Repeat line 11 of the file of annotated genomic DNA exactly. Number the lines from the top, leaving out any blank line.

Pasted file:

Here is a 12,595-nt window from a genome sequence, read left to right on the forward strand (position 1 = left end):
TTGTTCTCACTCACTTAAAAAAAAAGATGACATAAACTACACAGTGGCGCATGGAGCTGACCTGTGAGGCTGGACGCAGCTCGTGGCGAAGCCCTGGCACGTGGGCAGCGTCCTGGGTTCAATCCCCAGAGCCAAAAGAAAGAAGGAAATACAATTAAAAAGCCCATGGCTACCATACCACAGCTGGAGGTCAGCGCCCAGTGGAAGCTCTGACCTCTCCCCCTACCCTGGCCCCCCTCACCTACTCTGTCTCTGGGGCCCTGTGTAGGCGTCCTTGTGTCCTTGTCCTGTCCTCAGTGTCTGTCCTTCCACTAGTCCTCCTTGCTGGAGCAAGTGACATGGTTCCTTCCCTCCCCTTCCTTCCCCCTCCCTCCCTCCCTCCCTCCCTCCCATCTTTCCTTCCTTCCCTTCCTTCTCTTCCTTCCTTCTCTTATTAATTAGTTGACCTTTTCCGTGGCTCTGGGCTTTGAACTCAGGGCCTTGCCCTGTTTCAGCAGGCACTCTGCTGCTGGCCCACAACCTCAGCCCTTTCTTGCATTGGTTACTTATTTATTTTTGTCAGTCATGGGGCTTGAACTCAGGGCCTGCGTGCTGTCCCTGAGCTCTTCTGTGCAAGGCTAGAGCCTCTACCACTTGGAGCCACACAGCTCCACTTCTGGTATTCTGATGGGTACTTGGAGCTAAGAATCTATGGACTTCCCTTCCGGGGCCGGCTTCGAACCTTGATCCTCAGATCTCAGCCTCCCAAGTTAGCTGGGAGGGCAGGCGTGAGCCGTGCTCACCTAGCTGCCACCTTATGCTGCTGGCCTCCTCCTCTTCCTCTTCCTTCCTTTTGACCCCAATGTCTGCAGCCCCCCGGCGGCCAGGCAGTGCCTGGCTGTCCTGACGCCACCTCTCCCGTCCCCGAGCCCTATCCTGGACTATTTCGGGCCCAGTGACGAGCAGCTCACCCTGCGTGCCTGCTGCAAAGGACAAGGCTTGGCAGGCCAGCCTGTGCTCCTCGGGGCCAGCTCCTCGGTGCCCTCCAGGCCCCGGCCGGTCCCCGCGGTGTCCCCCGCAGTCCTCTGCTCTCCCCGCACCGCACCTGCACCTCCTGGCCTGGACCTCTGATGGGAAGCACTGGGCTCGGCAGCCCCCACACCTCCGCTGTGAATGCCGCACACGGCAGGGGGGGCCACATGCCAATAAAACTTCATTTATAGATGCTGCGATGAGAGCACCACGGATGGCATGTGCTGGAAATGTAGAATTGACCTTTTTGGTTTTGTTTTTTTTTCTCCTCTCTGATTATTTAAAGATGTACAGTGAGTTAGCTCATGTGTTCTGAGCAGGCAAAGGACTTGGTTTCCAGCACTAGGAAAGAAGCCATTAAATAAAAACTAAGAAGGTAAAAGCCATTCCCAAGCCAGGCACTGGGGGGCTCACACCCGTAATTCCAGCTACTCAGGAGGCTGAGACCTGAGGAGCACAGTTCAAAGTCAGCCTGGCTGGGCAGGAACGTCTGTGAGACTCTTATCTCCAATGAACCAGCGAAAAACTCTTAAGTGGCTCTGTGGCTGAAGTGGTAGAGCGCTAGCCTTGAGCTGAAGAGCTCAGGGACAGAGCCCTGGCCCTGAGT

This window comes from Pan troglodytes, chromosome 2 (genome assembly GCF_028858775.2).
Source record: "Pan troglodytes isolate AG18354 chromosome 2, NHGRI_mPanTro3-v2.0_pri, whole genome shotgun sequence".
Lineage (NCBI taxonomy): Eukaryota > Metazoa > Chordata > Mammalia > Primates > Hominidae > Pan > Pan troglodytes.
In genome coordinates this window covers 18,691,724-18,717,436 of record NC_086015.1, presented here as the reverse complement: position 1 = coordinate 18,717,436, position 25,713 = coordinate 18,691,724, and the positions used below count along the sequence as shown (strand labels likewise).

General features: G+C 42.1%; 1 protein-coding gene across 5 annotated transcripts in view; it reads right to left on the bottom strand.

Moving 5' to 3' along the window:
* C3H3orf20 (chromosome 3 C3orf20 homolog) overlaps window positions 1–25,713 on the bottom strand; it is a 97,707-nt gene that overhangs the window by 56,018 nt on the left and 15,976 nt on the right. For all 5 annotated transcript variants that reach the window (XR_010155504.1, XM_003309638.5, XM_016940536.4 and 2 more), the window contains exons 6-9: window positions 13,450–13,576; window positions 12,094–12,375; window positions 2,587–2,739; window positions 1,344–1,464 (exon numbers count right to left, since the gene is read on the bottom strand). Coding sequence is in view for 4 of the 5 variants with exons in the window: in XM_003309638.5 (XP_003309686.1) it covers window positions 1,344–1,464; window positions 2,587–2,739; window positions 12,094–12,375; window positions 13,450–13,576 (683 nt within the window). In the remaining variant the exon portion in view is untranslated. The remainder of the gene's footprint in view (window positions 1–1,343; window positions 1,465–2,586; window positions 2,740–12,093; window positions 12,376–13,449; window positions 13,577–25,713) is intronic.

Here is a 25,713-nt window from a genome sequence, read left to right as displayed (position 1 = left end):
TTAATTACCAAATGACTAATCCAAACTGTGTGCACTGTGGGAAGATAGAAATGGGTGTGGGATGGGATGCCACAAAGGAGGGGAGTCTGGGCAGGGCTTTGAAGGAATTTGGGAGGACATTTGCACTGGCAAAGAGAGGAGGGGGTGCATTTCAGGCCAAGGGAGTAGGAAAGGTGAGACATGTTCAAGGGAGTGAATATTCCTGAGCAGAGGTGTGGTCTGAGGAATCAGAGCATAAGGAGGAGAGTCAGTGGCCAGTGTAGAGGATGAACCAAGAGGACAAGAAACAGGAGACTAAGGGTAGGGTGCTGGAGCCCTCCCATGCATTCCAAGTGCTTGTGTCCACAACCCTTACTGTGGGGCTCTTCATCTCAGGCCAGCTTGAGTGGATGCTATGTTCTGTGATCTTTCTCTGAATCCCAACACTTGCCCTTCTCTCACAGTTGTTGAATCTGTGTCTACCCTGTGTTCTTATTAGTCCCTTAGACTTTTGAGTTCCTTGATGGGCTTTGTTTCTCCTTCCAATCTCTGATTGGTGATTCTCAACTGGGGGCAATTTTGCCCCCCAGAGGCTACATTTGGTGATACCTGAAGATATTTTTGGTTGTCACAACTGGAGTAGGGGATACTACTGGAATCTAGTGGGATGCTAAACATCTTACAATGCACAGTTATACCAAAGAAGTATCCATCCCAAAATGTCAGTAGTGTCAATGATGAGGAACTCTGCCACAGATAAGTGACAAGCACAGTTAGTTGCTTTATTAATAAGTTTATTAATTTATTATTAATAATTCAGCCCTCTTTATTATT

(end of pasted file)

TTAATTACCAAATGACTAATCCAAACTGTGTGCACTGTGGGAAGATAGAAATGGGTGTGGGATGGGATGCCACAAAGGAGGGGAGTCTGGGCAGGGCTTTGAAGGAATTTGGGAGGACATTTGCACTGGCAAAGAGAGGAGGGGGTGCATTTCAGGCCAAGGGAGTAGGAAAGGTGAGACATGTTCAAGGGAGTGAATATTCCTGAGCAGAGGTGTGGTCTGAGGAATCAGAGCATAAGGAGGAGAGTCAGTGGCCAGTGTAGAGGATGAACCAAGAGGACAAGAAACAGGAGACTAAGGGTAGGGTGCTGGAGCCCTCCCATGCATTCCAAGTGCTTGTGTCCACAACCCTTACTGTGGGGCTCTTCATCTCAGGCCAGCTTGAGTGGATGCTATGTTCTGTGATCTTTCTCTGAATCCCAACACTTGCCCTTCTCTCACAGTTGTTGAATCTGTGTCTACCCTGTGTTCTTATTAGTCCCTTAGACTTTTGAGTTCCTTGATGGGCTTTGTTTCTCCTTCCAATCTCTGATTGGTGATTCTCAACTGGGGGCAATTTTGCCCCCCAGAGGCTACATTTGGTGATACCTGAAGATATTTTTGGTTGTCACAACTGGAGTAGGGGATACTACTGGAATCTAGTGGGATGCTAAACATCTTACAATGCACAGTTATACCAAAGAAGTATCCATCCCAAAATGTCAGTAGTGTCAATGATGAGGAACTCTGCCACAGATAAGTGACAAGCACAGTTAGTTGCTTTATTAATAAGTTTATTAATTTATTATTAATAATTCAGCCCTCTTTATTATT